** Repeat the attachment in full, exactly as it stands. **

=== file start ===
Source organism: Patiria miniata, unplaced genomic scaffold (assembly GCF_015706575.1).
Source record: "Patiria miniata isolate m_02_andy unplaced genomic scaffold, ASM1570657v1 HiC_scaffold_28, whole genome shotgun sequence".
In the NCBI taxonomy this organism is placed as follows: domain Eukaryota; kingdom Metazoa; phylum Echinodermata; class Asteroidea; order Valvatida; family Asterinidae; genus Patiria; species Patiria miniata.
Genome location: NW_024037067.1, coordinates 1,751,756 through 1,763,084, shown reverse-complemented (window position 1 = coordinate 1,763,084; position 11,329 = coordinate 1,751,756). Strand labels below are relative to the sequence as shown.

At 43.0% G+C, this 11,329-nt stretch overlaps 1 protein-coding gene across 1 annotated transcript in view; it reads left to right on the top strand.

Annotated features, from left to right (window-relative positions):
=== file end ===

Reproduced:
Source organism: Patiria miniata, unplaced genomic scaffold (assembly GCF_015706575.1).
Source record: "Patiria miniata isolate m_02_andy unplaced genomic scaffold, ASM1570657v1 HiC_scaffold_28, whole genome shotgun sequence".
In the NCBI taxonomy this organism is placed as follows: domain Eukaryota; kingdom Metazoa; phylum Echinodermata; class Asteroidea; order Valvatida; family Asterinidae; genus Patiria; species Patiria miniata.
Genome location: NW_024037067.1, coordinates 1,751,756 through 1,763,084, shown reverse-complemented (window position 1 = coordinate 1,763,084; position 11,329 = coordinate 1,751,756). Strand labels below are relative to the sequence as shown.

At 43.0% G+C, this 11,329-nt stretch overlaps 1 protein-coding gene across 1 annotated transcript in view; it reads left to right on the top strand.

Annotated features, from left to right (window-relative positions):